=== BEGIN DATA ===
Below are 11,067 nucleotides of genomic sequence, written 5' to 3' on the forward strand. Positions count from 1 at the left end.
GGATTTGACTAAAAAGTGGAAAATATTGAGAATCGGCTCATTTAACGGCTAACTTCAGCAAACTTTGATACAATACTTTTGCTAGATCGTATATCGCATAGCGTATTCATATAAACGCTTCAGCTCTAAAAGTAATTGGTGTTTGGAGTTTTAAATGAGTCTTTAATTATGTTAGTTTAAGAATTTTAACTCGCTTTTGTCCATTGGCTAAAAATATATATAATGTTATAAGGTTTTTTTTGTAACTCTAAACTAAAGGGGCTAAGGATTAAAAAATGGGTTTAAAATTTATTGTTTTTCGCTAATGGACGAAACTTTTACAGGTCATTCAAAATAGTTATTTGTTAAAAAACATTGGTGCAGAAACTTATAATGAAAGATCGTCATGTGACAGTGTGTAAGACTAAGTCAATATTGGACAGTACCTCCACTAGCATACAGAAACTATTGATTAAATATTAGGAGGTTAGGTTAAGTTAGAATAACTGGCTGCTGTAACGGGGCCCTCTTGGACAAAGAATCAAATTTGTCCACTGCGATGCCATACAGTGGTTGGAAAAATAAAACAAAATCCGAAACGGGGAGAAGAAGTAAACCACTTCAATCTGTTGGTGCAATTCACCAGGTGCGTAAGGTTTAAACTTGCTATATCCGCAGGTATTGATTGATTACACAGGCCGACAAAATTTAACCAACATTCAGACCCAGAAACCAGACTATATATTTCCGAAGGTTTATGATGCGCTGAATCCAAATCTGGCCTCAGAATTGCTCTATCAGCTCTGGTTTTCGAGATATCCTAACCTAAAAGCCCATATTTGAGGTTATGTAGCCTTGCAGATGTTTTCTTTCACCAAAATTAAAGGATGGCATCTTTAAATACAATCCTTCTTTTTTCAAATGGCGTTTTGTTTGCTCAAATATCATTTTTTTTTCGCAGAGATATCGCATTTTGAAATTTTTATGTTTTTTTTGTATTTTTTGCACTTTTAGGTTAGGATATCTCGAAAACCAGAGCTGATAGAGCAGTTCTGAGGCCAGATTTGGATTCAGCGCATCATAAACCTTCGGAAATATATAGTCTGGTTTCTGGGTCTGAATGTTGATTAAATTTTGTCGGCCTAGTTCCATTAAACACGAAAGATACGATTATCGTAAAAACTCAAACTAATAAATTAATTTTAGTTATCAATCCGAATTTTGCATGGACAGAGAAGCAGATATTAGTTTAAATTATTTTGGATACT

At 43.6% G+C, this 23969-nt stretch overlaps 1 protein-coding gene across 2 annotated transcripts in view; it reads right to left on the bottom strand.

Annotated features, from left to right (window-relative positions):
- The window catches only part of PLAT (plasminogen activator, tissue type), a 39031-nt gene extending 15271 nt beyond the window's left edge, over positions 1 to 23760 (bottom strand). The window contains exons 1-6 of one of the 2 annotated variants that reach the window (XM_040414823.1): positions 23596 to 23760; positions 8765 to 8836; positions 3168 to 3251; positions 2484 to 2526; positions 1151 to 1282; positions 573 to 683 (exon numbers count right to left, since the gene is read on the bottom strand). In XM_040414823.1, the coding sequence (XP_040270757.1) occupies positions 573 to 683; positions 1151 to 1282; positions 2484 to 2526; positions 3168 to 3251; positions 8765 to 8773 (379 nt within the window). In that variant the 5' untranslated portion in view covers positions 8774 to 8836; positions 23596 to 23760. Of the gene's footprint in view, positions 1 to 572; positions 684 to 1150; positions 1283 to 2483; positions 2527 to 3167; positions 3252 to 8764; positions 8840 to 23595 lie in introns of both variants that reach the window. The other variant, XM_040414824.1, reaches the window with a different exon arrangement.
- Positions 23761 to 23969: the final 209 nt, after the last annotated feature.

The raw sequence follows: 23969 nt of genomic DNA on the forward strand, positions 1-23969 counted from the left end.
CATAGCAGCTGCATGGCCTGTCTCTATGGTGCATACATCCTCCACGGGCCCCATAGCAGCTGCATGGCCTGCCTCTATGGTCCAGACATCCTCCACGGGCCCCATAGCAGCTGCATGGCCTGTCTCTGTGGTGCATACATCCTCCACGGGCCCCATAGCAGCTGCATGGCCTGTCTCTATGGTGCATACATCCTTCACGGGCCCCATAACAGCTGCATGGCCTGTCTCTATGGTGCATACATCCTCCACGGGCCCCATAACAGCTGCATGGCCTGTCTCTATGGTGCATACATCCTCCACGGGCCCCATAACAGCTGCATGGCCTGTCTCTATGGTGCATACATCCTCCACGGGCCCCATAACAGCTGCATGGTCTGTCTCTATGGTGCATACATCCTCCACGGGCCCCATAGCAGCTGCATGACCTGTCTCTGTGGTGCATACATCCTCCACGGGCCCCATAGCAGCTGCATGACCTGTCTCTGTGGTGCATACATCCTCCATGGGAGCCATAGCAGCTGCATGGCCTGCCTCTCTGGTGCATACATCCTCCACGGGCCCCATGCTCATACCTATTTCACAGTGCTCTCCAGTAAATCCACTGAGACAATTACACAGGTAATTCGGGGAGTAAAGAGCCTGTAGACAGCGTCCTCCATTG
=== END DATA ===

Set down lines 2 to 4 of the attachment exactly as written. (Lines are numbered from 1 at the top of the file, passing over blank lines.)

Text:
GGATTTGACTAAAAAGTGGAAAATATTGAGAATCGGCTCATTTAACGGCTAACTTCAGCAAACTTTGATACAATACTTTTGCTAGATCGTATATCGCATAGCGTATTCATATAAACGCTTCAGCTCTAAAAGTAATTGGTGTTTGGAGTTTTAAATGAGTCTTTAATTATGTTAGTTTAAGAATTTTAACTCGCTTTTGTCCATTGGCTAAAAATATATATAATGTTATAAGGTTTTTTTTGTAACTCTAAACTAAAGGGGCTAAGGATTAAAAAATGGGTTTAAAATTTATTGTTTTTCGCTAATGGACGAAACTTTTACAGGTCATTCAAAATAGTTATTTGTTAAAAAACATTGGTGCAGAAACTTATAATGAAAGATCGTCATGTGACAGTGTGTAAGACTAAGTCAATATTGGACAGTACCTCCACTAGCATACAGAAACTATTGATTAAATATTAGGAGGTTAGGTTAAGTTAGAATAACTGGCTGCTGTAACGGGGCCCTCTTGGACAAAGAATCAAATTTGTCCACTGCGATGCCATACAGTGGTTGGAAAAATAAAACAAAATCCGAAACGGGGAGAAGAAGTAAACCACTTCAATCTGTTGGTGCAATTCACCAGGTGCGTAAGGTTTAAACTTGCTATATCCGCAGGTATTGATTGATTACACAGGCCGACAAAATTTAACCAACATTCAGACCCAGAAACCAGACTATATATTTCCGAAGGTTTATGATGCGCTGAATCCAAATCTGGCCTCAGAATTGCTCTATCAGCTCTGGTTTTCGAGATATCCTAACCTAAAAGCCCATATTTGAGGTTATGTAGCCTTGCAGATGTTTTCTTTCACCAAAATTAAAGGATGGCATCTTTAAATACAATCCTTCTTTTTTCAAATGGCGTTTTGTTTGCTCAAATATCATTTTTTTTTCGCAGAGATATCGCATTTTGAAATTTTTATGTTTTTTTTGTATTTTTTGCACTTTTAGGTTAGGATATCTCGAAAACCAGAGCTGATAGAGCAGTTCTGAGGCCAGATTTGGATTCAGCGCATCATAAACCTTCGGAAATATATAGTCTGGTTTCTGGGTCTGAATGTTGATTAAATTTTGTCGGCCTAGTTCCATTAAACACGAAAGATACGATTATCGTAAAAACTCAAACTAATAAATTAATTTTAGTTATCAATCCGAATTTTGCATGGACAGAGAAGCAGATATTAGTTTAAATTATTTTGGATACT

At 43.6% G+C, this 23969-nt stretch overlaps 1 protein-coding gene across 2 annotated transcripts in view; it reads right to left on the bottom strand.

Annotated features, from left to right (window-relative positions):